Cody celebrates Christmas early with a new indie slasher.
Steve Goltz and Kevin Sommerfield are horror fans after my own heart, taking their love of 1980s slasher movies so far that they've even founded a production company called Slasher Studios with the intent of adding more films to their beloved sub-genre. They made their feature debut with 2013's Don't Go to the Reunion, which Goltz directed from a screenplay written by Sommerfield, and the first copies of their second film, Dismembering Christmas, were made available at this weekend's Horrorhound convention in Indiana.
Goltz and Sommerfield co-wrote the script for Dismembering Christmas, which is the first feature for director Austin Bosley, who also plays one of the characters in the film.
As in many slasher movies, the characters are a group of teenagers who have gathered together in a remote location, in this case a snowbound cabin that was the site of a murder years earlier. The cabin is now owned by the wealthy family of a teenager named Mark, whose father is allowing him to have the run of the place for Christmas break. Mark has invited his girlfriend Katie to spend Christmas there with him, and she in turn has extended invitations to her sister Claire and a bunch of friends - Lauren and her boyfriend Travis, stepsiblings Justin and Emma, and the girl Justin has a crush on, Sam.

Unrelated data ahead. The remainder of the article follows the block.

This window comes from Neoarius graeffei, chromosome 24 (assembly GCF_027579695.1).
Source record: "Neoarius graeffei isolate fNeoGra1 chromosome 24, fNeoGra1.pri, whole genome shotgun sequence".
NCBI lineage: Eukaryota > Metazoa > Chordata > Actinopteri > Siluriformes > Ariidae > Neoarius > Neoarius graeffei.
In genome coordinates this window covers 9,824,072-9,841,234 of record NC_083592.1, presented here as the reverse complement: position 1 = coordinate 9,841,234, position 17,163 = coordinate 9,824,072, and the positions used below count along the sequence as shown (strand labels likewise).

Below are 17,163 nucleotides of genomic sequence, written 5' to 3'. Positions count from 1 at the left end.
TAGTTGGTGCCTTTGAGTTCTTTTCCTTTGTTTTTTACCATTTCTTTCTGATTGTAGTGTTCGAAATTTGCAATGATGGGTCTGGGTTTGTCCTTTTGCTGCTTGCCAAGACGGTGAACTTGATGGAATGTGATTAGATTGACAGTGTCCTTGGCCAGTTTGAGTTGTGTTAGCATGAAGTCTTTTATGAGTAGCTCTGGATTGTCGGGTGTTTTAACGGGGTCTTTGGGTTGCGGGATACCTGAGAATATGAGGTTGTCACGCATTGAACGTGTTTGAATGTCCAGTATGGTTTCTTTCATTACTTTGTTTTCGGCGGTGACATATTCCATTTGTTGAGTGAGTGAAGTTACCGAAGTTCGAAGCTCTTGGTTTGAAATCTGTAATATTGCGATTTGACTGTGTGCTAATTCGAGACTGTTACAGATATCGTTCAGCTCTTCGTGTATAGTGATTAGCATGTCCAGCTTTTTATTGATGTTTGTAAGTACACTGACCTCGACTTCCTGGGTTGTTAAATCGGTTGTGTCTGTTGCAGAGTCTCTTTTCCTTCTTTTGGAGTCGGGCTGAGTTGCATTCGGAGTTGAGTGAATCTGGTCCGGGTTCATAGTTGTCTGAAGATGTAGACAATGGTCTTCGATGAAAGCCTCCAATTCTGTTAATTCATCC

The filmmakers do their best to build up the characters while the teens settle in and get up to typical shenanigans like strip poker and drinking 'til they puke. There's conflict between certain people and a love triangle starts to develop between Justin, Sam, and Claire, while Emma tries to get things to go in Sam's favor. All of this is thrown out the window, however, when a masked killer starts knocking off the teens one-by-one.
As their numbers dwindle, the teens have to figure out who's killing their friends and why. Is the killer someone within the group? A local? What does this have to do with the earlier murders?
Don't go into Dismembering Christmas hoping to see something that will turn the slasher sub-genre on its head, this movie is all about doing things just like they were done in the good old days. It sets the characters up and then dispatches them in entertaining, bloody ways. If you're not a slasher fan, this won't change your mind. This one is for fans who'll know exactly what they're going to get before the movie even starts.
Admirable effort was put into the character storylines and interactions, which were interesting enough that I was left wanting more. This is a very short movie, the end credits have begun before we've even reached the 67 minute point, and I felt that it could have benefited from having a slightly longer running time, spending more time with the characters and getting viewers even more invested in them.
The cast did an impressive job bringing their characters to the screen. There are a few lines of stilted dialogue, but the performers handle them well and make their group a likeable bunch.
Shot on a relatively low budget, $11,000 of which was raised through Kickstarter, Dismembering Christmas is a solid technical achievement. There were a couple glitches, which may have just been on the screener copy I watched, but overall the movie looks and sounds great, with good cinematography by Anthony Hawn and Jordan Hiller and a cool score by Dylan Curzon.
Really, my biggest issue with the movie comes in its final moments, when there's a mistake so revealing during a blood effect that I was shocked it made the final cut.
That mistake aside, Dismembering Christmas is a well made and entertaining slasher that's worth spending 71 minutes with (including end credits). Copies are available to order on DVD and limited edition Blu-ray directly from Slasher Studios and will start shipping out the first week of October.